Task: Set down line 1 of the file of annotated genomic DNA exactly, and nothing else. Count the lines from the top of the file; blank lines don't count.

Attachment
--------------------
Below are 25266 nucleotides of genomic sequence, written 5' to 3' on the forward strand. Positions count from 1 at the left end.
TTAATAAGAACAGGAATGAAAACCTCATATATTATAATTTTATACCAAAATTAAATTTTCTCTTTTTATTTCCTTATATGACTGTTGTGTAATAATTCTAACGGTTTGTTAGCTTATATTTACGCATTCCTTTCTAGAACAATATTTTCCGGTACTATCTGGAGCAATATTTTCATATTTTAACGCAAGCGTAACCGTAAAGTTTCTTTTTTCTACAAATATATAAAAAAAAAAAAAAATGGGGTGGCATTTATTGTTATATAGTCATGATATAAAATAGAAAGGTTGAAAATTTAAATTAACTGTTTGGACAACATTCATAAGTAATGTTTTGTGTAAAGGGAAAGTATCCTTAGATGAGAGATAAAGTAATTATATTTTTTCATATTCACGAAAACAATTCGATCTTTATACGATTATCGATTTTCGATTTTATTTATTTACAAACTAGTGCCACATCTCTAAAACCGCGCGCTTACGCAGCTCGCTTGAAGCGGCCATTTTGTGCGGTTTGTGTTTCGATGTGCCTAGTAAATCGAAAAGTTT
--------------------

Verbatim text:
Below are 25266 nucleotides of genomic sequence, written 5' to 3' on the forward strand. Positions count from 1 at the left end.